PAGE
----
MAPPA Team Discuss Chainsaw Man Anime – Anime Expo 2022

MAPPA closed off Anime Expo with a rousing Chainsaw Man panel. Although the panel did not show new footage, replaying the trailer was able to rouse the Main Events hall into a fever pitch. Promising to stay true to the original material, the staff are hard at work to bring the best version of Chainsaw Man
possible. As the audience echoed the crowd in the manga panels by chantingChainsaw Man!”, fans left the convention even more enthusiastic for the anime release. Shortly after the panel, Manabu Otsuka (CEO, Studio MAPPA), Hiroshi Seko (scriptwriter), and Makoto Kimura (executive director & rights management director, MAPPA) spoke with ANN on the process of adapting the manga to an anime.

Makoto Kimurasince you oversee new business development/project sales, how did you coordinate with Shueisha to get the rights to adapt Chainsaw Man? Were there any other competitors?

Kimura: As mentioned in the panel, we put together a proposal that outlined how we were very interested in adapting the manga series. We did talk about the visual, the creative art, and the financial aspect of it. We proposed that we were not going to have a committee, and this would be 100% MAPPA
making it. That’s how we were able to get the license for the original work. It’s the first time that something like this is happening for MAPPA. There must have been other companies that also wanted to adapt it, but our proposal was the one that went through.

Ryū Nakayama will make his directorial debut with Chainsaw Man. Why did you choose him to lead the project?

Otsuka: When we were creating the team, we wanted to make sure that the team matches the age of the original author, Tatsuki Fujimoto. Most of the team members are actually one generation younger, except for us three [Otsuka, Seko, and Kimura]. That’s something that was important because we wanted to match the younger generation for the story as well. For instance, in regards to Director Nakayama’s skills, he directed Jujutsu Kaisen Episode 19. I noticed that the fans really loved it, and really enjoyed his animation work. His skill is respected and well received, and I knew that it was a really great role for him. But, having only younger folks can be a little nerve wracking because it’s their first time doing everything. For the script writer, we had Mr. Seko take that lead as somebody that we’ve worked with in the past, and we feel very confident in their skill to hold that position.

Because MAPPA takes chances younger directors and staff members, how does Mr. Seko work with Director Nakayama?

Seko: There isn’t specifically different from what I usually do with any other production. The director gives a request and puts in an order for a certain script, and then I write a script and submits it to the team. The work is the same in terms of collaboration, however, I am an age range higher than Director Nakayama.

In regard to Denji and Makima, how did you balance their interactions considering their complex relationship?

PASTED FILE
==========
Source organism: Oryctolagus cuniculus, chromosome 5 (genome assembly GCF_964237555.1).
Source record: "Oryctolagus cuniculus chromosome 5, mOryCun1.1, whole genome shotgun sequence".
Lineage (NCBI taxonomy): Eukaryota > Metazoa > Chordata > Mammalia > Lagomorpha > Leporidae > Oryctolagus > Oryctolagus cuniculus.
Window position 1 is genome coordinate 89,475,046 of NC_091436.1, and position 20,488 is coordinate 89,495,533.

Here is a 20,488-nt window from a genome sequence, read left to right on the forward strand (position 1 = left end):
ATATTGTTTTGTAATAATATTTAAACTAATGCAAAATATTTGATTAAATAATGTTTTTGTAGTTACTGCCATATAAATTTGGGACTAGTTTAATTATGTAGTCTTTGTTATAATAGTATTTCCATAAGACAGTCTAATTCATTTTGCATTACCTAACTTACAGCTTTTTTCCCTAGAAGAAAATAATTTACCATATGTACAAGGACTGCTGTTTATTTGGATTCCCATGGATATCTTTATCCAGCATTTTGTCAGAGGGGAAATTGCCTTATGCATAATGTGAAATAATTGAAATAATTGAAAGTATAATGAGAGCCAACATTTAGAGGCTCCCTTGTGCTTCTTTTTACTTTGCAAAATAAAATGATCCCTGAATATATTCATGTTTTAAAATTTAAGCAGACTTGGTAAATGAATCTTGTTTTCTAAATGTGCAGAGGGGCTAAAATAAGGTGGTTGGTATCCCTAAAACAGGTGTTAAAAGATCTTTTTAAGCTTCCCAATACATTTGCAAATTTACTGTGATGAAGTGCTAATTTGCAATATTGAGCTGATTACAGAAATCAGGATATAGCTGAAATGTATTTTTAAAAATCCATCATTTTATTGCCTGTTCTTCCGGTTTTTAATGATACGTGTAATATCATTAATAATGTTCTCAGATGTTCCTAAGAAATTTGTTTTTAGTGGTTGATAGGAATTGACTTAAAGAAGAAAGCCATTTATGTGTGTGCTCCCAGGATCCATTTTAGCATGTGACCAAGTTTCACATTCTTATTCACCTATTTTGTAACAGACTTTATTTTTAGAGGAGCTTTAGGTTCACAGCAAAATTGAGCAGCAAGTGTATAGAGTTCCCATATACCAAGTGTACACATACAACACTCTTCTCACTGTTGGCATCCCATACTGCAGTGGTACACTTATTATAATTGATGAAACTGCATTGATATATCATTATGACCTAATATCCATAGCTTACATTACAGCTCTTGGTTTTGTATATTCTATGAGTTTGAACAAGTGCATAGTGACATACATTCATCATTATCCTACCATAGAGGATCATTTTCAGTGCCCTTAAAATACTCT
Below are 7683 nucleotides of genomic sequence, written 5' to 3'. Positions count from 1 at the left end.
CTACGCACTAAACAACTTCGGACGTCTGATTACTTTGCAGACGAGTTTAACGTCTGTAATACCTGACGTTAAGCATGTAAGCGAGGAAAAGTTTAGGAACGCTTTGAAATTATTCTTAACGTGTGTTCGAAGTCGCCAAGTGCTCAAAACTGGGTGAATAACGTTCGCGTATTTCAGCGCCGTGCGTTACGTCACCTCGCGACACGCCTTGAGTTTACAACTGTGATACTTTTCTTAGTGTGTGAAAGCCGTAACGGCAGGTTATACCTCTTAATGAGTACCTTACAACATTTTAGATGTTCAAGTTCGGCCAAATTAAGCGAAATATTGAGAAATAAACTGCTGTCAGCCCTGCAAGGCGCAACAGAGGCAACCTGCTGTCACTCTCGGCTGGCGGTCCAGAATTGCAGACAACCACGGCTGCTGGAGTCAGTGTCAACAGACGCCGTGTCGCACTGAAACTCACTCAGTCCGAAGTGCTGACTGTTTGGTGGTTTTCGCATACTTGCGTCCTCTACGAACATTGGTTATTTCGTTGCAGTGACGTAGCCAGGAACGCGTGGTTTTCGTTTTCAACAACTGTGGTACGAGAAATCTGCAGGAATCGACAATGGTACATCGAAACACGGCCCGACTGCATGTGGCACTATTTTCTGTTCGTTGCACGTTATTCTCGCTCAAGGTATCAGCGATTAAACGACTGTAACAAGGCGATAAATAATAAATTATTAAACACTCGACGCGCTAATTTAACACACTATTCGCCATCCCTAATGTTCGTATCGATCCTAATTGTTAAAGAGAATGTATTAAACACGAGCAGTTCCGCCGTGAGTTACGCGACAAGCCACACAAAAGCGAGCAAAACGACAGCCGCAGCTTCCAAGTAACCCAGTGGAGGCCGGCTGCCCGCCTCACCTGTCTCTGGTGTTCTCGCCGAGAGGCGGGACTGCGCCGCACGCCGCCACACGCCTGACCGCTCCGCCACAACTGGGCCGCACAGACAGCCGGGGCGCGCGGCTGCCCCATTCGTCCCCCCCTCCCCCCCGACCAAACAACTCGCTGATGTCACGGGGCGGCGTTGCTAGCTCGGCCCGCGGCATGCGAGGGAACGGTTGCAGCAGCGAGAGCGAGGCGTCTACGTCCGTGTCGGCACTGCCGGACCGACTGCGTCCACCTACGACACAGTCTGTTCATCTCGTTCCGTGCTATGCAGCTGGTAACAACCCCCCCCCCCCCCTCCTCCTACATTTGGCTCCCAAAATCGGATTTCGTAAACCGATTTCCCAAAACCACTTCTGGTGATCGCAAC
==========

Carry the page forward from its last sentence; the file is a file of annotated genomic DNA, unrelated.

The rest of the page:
Seko: The dialogue is in the original series, so there’s not adjustment there. But in terms of emphasis, we made sure that Makima’s lines were much more seductive towards Denji. Of course, it’s not just their dialogue. We need to also be conscious of body language and how they carry themselves.

As MAPPA Continues to work on projects such as Chainsaw Manhow do you balance MAPPA‘s resources so that you continue to release high quality anime? Especially Mr. Otsuka because you’re involved in series that are in development as well.

Otsuka: I’m dealing with it properly. Series like Chainsaw Man isn’t just loved by fans, but also by creators themselves. I am always thinking about how the company is going to provide an environment that these creators, that also love these titles, can put their heart and soul into.

MAPPA has consistently come to Anime Expo and is very invested in international fans. What does MAPPA Want to get out of events like Anime Expo?

Otsuka: It’s really important to be able to personally experience fan reactions and their voices at these events and then take it back to the team back in Japan. We share what we saw what the fans are doing and how they’re reacting towards our titles and announcements.

Kimura: It’s interesting to see how fans globally are enjoying and watching anime. It’s also important to see what kinds of products and merchandise are also available to the fans overseas and to reference those as well.

Did you visit Exhibition Hall and Artists Alley? What are your thoughts on products that are available here that are both licensed and not licensed?

Kimura: I did go to Artist Alley. To me, I see it as a combination between licensed events like Anime Japan and Comiketwhich is more of a fan driven event.

We don’t have as many anime products as Japan, unfortunately.

Kimura: If there’s any companies or vendors that are out there that are interested in creating products with MAPPA, they can also get a hold of us through our online contact info. We’re also making products too, and we would like to directly work with folks that are interested.

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